“I knew the Brewers were interested in me because they brought me out for a pre-draft workout and there were only about 50 kids in the country – high school and college – that were invited to that,” said Ballouli.
One of the other “kids” at that camp was Prince Fielder, and this was where the two would first meet.
“At this time I didn’t know Prince and I don’t know if this was by chance, but Prince was in the last group of hitters and I was in the last pitching group. So I took that as a compliment,” recalled Ballouli.
“We’re at Miller Park and everybody is at their best. I mean guys are running their 60s faster than they’ve ever run them. I’m throwing harder than I’ve ever thrown. I’m probably throwing low-to-mid 90s at this point and Prince comes up against me . . . and I get him down 0-2 and Prince knows the story and he loves telling one part of it, but he doesn’t tell the other. I got him down 0-2, and I think they wanted to see Prince [who was still in high school] hit off college pitching, compared to some of the high school pitchers that were there. I throw him an 0-2 slider . . . pretty much on his back left heel and he spins out on it and strikes out. It was the third out of the inning and I started to walk off and then they said, ‘Run it again.’ They asked if I could throw again and, of course, I’m cocky I had just struck him out and I say, ‘Sure.’”
So Ballouli proceeded to pitch to Fielder again.
“I get him down to 1-2 or 2-2 again and I throw the same back-heel slider,” remembered Ballouli. “And on their scoreboard there at Miller Park, they had a picture of Richie Sexson. He was their popular first baseman at the time. And I kid you not, Prince hits it off Richie Sexson’s neck on the scoreboard . . . And that’s how they ended the workout. Everybody is oohing and awing over that hit, and I’m left standing there, thinking, ‘What the hell just happened here? Did I just cost myself three rounds of draft money?’”
Ballouli, who would later play and become friends with Fielder, says the slugger enjoys telling that story, but he likes to exclude the part about him striking out in the first at bat.
“But it was a testament to how good Prince was. He adapted literally at a moment’s notice and predicted I would throw that again and then hit it 400 and some odd feet,” said Ballouli.
Fortunately, the Brewers wouldn’t hold Fielder’s majestic blast against Ballouli. They chose the right-hander in the sixth round of the 2002 MLB draft (They took Fielder in the first round the same year.) and assigned him to their Rookie Ball club in Ogden.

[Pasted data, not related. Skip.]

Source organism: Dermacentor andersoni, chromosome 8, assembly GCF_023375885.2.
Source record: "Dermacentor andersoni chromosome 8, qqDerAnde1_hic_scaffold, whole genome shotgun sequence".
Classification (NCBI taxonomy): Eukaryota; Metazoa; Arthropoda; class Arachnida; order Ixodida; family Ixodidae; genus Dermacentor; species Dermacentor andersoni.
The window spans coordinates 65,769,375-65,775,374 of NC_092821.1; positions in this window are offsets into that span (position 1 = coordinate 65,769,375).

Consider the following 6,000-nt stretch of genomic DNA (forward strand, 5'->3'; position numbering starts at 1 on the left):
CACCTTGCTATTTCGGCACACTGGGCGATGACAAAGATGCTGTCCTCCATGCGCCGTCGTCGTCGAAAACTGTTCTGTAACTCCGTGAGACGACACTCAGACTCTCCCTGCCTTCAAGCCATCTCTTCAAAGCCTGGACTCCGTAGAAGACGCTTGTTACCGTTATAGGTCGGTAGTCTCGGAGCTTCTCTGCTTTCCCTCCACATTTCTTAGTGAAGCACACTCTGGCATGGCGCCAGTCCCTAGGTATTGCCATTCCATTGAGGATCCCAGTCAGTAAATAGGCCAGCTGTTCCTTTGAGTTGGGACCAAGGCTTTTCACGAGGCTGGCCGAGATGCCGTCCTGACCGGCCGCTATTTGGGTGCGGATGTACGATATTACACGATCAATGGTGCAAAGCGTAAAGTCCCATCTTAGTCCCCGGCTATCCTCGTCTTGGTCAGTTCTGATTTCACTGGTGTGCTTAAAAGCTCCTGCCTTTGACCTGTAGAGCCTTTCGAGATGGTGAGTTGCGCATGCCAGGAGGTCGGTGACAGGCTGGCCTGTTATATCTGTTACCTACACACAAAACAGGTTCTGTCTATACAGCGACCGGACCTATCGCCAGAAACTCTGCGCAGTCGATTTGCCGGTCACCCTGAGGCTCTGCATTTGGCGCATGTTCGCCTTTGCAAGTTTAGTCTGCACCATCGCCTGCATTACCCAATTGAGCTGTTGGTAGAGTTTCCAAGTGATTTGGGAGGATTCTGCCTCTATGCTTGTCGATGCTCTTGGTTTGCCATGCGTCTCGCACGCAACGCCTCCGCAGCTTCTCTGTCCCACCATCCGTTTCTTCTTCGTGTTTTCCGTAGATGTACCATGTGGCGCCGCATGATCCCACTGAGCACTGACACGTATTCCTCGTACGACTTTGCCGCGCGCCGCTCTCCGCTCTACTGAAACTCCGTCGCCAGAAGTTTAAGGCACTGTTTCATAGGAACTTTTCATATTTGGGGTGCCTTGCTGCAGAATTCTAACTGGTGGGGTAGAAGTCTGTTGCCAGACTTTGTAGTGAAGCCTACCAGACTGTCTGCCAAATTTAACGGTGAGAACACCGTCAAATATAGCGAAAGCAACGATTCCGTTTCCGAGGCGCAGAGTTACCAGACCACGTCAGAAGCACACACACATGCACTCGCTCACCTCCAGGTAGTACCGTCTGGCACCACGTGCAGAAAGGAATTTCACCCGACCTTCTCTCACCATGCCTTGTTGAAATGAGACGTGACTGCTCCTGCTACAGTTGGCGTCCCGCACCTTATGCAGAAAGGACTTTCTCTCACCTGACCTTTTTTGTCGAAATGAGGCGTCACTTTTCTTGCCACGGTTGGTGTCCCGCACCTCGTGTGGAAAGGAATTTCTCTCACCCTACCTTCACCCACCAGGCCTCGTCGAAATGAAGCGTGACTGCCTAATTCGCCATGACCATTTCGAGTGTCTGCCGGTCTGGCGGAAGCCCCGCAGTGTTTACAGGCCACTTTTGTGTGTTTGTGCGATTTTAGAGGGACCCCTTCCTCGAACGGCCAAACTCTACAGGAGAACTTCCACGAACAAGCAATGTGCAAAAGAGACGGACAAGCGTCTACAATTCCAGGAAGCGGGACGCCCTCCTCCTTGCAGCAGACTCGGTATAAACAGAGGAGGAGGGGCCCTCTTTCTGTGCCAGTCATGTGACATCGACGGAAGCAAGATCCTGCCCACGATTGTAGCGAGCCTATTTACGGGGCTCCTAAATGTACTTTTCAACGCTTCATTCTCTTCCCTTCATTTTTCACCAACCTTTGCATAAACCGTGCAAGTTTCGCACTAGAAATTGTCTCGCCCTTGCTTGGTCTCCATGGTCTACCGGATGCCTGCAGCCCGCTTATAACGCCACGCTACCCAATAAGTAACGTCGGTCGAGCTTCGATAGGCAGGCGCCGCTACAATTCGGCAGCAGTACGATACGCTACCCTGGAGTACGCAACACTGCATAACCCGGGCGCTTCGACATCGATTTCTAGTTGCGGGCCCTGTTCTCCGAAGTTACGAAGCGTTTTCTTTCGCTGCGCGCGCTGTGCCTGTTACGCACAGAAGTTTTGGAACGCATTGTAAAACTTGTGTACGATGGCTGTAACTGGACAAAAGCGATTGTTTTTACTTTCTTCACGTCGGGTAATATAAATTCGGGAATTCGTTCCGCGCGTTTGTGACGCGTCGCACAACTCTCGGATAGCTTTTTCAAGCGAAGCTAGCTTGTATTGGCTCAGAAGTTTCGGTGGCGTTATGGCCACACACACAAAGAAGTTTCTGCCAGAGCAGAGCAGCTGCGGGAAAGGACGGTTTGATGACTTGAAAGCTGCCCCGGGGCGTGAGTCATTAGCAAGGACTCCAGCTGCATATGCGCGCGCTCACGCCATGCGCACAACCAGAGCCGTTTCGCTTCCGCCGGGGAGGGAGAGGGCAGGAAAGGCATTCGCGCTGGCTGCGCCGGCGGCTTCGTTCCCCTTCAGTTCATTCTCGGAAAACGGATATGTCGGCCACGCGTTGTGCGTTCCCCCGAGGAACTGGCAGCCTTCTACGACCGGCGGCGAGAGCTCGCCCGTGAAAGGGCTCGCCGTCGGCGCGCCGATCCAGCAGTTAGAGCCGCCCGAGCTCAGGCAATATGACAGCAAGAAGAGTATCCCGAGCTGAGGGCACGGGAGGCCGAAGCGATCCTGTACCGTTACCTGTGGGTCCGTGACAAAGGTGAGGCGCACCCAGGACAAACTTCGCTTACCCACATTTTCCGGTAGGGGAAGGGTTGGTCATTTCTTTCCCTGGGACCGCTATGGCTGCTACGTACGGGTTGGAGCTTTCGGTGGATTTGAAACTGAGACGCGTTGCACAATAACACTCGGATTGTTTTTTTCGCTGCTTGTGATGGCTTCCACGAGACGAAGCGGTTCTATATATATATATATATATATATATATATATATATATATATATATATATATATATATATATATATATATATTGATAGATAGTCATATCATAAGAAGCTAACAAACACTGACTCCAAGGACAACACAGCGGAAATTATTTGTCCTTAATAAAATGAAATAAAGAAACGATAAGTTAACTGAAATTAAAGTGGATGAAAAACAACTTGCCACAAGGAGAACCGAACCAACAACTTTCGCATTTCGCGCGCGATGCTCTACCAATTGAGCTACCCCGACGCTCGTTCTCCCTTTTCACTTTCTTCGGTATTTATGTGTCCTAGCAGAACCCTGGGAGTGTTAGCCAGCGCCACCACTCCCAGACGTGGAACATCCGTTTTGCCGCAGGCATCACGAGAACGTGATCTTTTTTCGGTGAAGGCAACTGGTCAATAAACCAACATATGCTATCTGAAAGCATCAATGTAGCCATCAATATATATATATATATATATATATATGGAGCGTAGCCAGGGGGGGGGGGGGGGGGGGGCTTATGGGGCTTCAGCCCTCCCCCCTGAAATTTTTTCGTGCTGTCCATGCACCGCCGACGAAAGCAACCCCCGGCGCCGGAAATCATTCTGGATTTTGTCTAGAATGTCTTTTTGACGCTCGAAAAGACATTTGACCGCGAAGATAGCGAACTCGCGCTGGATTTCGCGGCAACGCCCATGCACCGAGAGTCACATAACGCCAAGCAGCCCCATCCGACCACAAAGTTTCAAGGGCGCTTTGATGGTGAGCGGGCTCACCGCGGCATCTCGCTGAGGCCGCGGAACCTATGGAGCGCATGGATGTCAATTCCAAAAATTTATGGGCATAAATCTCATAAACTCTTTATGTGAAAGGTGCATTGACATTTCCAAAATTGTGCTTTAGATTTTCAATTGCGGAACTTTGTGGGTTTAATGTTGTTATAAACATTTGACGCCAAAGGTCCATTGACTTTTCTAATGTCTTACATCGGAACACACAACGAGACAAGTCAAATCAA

“Some of the best memories from my baseball career are from Ogden,” said Ballouli. “I was a starter for that team and I met my wife in Ogden. In fact, she sang the national anthem in the game that I opened up with.”
In his first professional season, he went 4-0 with a 4.37 ERA in 15 appearances and was rewarded with a promotion to the class-A Beloit Snappers in 2003. He continued his ascent up the Brewers’ ranks the following year, landing with the class-A Advanced High Desert Mavericks where he set career highs in strikeouts (128) and innings pitched (137 2/3). He was promoted to the double-A Huntsville Stars the ensuing campaign.
Along the way, he got to play with several future big league all-stars, including Fielder, Ryan Braun, Nelson Cruz and Rickie Weeks.
“Guys like Nelson Cruz and Ryan Braun, when they took batting practice, you just knew [they would be stars],” he said. “The way the ball came off their bat was unlike anything that anybody else could do.”
Unfortunately, in 2005, while in double-A, he would tear his lat muscle and after a long and intensive rehab process, he returned the following year, only to suffer the same injury.
“Both times I tore it was in the middle of a game and to hear something like pop, I knew it wasn’t good,” said Ballouli. “When I walked off the field the second time, it was the same trainer on the same field. So the trainer came out and I was walking off with him and he wasn’t saying anything and I just said under my breath, “I’m done probably, huh?’ And he goes like, ‘Yeah, it’s going to be tough.’”
Facing another daunting rehab, Ballouli, opted to hang up his spikes.
“It was tough, but I was looking forward to the next chapter in my life,” he said. “I wasn’t going to be a baseball lifer. I knew I wasn’t going to become a scout or a coach or anything like that.”
Ballouli went back to Texas A&M and earned three degrees, including a Masters and Ph. D in Sport Management. He’s now an associate professor and the Ph. D. program director in the Department of Sport and Entertainment Management College of Hospitality at the University of South Carolina.
His wife, Jessica, and him are also raising four children: Farrah, Zaki, Maya and Zayn.
Ballouli keeps in touch with many of his ex-Brewers teammates through a football pool and still offers pitching lessons on the side.
He has a modest collection of his grandfather’s baseball cards and photos, but he doesn’t own a jersey or a glove from his grandpa’s career, though he’d love to have one of these.
“His impact on me being a ballplayer was certainly very heavy,” said Ballouli of his grandfather. “I’m proud to be his grandson.”
And you get the feeling that his grandfather would be very proud of him too.